Phil Spector Biography
Phil Spector, the music producer responsible for some of the biggest hits in music and architect of The Wall of Sound, is dead… sources with direct information tell TMZ.
He was said to have died from complications related to COVID after being transferred from his prison cell to the hospital. We are told that he was diagnosed 4 weeks ago and went to the hospital, but recovered enough to return to prison where he was sentenced to 19 life imprisonment for the murder of Lana Clarkson.
Our sources say she had relapsed, had trouble breathing, and was hospitalized where she died on Saturday.
Spector started his career early … while still in high school, he made Teddy Bears’ first big hit called “Knowing Him, Love Him”.
And then the weir gates were opened. The Righteous Brothers made a series of hits from “You Lost That Lovin ‘Feeling”, “Unchained Melody”, “You Are My Soul and Inspiration”, “Ronettes'” Be My Baby, “The Crystals”. He’s a Rebel, ”and so on.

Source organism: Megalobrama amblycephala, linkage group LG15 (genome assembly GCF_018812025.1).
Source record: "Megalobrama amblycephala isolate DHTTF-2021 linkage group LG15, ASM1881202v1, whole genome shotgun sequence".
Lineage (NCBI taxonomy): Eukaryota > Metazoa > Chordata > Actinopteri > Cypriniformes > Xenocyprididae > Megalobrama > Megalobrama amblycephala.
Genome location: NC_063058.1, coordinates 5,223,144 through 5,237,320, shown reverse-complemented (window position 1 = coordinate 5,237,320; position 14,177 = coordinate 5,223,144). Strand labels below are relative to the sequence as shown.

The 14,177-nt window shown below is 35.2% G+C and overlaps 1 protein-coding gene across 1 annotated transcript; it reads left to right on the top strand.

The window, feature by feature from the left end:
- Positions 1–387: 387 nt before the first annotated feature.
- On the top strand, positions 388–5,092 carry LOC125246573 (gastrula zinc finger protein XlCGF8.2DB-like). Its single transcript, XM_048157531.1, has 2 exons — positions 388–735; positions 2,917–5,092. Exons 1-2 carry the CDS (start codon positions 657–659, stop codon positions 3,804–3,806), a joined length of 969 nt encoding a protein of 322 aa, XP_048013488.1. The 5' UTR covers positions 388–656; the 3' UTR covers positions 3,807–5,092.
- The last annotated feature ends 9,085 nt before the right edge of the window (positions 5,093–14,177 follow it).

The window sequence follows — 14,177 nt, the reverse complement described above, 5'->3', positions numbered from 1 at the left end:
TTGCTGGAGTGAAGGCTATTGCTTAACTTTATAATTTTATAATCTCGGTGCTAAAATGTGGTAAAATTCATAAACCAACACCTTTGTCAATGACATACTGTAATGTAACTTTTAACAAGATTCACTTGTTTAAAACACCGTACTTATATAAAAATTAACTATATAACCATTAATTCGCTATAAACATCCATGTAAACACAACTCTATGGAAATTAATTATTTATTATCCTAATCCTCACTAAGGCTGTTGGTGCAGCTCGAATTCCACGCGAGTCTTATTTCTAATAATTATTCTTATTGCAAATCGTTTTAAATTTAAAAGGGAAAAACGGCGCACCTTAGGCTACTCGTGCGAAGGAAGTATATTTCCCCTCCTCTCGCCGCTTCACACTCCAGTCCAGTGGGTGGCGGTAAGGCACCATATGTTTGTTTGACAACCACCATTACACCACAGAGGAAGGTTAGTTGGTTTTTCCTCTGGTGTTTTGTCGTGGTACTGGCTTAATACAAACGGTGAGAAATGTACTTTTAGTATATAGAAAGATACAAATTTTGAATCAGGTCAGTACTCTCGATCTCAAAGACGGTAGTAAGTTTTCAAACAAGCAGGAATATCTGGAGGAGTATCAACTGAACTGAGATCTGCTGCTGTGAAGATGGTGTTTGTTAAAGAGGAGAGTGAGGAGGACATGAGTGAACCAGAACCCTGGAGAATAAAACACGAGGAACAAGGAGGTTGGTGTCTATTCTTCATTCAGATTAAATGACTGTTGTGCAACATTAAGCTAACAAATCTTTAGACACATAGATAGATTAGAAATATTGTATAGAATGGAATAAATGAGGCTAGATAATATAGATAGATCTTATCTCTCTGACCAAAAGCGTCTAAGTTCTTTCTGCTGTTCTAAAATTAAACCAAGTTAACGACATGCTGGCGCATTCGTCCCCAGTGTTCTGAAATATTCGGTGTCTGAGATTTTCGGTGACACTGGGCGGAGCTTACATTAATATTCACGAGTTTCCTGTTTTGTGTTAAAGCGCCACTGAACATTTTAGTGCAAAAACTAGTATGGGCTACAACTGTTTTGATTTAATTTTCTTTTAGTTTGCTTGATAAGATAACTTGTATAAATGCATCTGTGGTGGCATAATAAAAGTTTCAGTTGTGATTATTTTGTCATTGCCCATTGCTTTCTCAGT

Spector had a deep relationship with The Beatles and produced their latest album “Let It Be”. Among the songs, “The Long and Winding Road”, “Get Back” and the title track. He also did solo work such as John Lennon’s “Instant Karma” and “Imagine”. Phil’s scope was very wide. He also produced Ike & Tina Turner’s “River Deep, Mountain High”.
When Phil made The Ronettes, he married lead vocalist Ronnie in 1968 and had a turbulent relationship. During the 4 years they spent together, he accused him of torturing him by saying that there was nothing – personally or professionally – without him, forbidding him to leave his mansion alone and shooting him a gun.
He eventually ran from him in 1972 barefoot.
Spector’s “Wall of Sound” was a technique he discovered in a tunnel near Hollywood Boulevard. The sound created a roaring effect that Spector called the “Wagnerian approach to rock ‘n’ roll” – it involved excessive vocalization of many musicians in orchestral style to produce a fuller sound.
The technique was imitated by Beach Boys and Bruce Springsteen.
In 1989, he was inducted into the Rock and Roll Hall of Fame.
Spector was imprisoned in 2003 for the second-degree murder of Clarkson, an actress he met while working on the House of Blues at WeHo. They returned to his mansion and shot him despite accidental suicide claiming.
His first trial in 2007 was declared legally due to a suspended jury, but was convicted in a 2009 retrial.